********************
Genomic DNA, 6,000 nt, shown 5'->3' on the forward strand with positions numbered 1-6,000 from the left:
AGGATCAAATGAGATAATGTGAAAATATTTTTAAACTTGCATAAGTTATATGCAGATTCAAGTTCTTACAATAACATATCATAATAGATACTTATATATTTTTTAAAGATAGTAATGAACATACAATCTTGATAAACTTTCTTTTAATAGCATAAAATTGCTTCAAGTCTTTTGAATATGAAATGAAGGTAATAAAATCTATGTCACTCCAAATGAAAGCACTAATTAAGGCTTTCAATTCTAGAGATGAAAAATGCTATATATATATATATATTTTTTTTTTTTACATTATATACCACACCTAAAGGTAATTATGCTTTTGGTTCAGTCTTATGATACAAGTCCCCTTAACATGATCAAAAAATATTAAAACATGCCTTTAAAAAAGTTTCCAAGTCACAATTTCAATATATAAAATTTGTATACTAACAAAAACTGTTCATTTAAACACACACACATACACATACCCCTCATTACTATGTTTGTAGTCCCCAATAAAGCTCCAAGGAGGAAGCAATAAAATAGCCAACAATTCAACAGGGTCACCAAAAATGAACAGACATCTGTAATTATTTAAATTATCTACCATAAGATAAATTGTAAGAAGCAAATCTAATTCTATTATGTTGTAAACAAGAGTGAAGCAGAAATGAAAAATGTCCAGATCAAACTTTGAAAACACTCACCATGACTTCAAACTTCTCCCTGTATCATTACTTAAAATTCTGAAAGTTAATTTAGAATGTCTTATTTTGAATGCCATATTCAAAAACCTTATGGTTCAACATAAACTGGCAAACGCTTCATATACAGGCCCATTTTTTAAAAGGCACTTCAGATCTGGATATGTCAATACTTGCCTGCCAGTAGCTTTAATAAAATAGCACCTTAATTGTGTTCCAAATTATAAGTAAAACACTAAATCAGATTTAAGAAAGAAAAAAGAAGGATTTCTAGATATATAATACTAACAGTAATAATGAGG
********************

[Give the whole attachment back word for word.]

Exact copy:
Genomic DNA, 6,000 nt, shown 5'->3' on the forward strand with positions numbered 1-6,000 from the left:
AGGATCAAATGAGATAATGTGAAAATATTTTTAAACTTGCATAAGTTATATGCAGATTCAAGTTCTTACAATAACATATCATAATAGATACTTATATATTTTTTAAAGATAGTAATGAACATACAATCTTGATAAACTTTCTTTTAATAGCATAAAATTGCTTCAAGTCTTTTGAATATGAAATGAAGGTAATAAAATCTATGTCACTCCAAATGAAAGCACTAATTAAGGCTTTCAATTCTAGAGATGAAAAATGCTATATATATATATATATTTTTTTTTTTTACATTATATACCACACCTAAAGGTAATTATGCTTTTGGTTCAGTCTTATGATACAAGTCCCCTTAACATGATCAAAAAATATTAAAACATGCCTTTAAAAAAGTTTCCAAGTCACAATTTCAATATATAAAATTTGTATACTAACAAAAACTGTTCATTTAAACACACACACATACACATACCCCTCATTACTATGTTTGTAGTCCCCAATAAAGCTCCAAGGAGGAAGCAATAAAATAGCCAACAATTCAACAGGGTCACCAAAAATGAACAGACATCTGTAATTATTTAAATTATCTACCATAAGATAAATTGTAAGAAGCAAATCTAATTCTATTATGTTGTAAACAAGAGTGAAGCAGAAATGAAAAATGTCCAGATCAAACTTTGAAAACACTCACCATGACTTCAAACTTCTCCCTGTATCATTACTTAAAATTCTGAAAGTTAATTTAGAATGTCTTATTTTGAATGCCATATTCAAAAACCTTATGGTTCAACATAAACTGGCAAACGCTTCATATACAGGCCCATTTTTTAAAAGGCACTTCAGATCTGGATATGTCAATACTTGCCTGCCAGTAGCTTTAATAAAATAGCACCTTAATTGTGTTCCAAATTATAAGTAAAACACTAAATCAGATTTAAGAAAGAAAAAAGAAGGATTTCTAGATATATAATACTAACAGTAATAATGAGG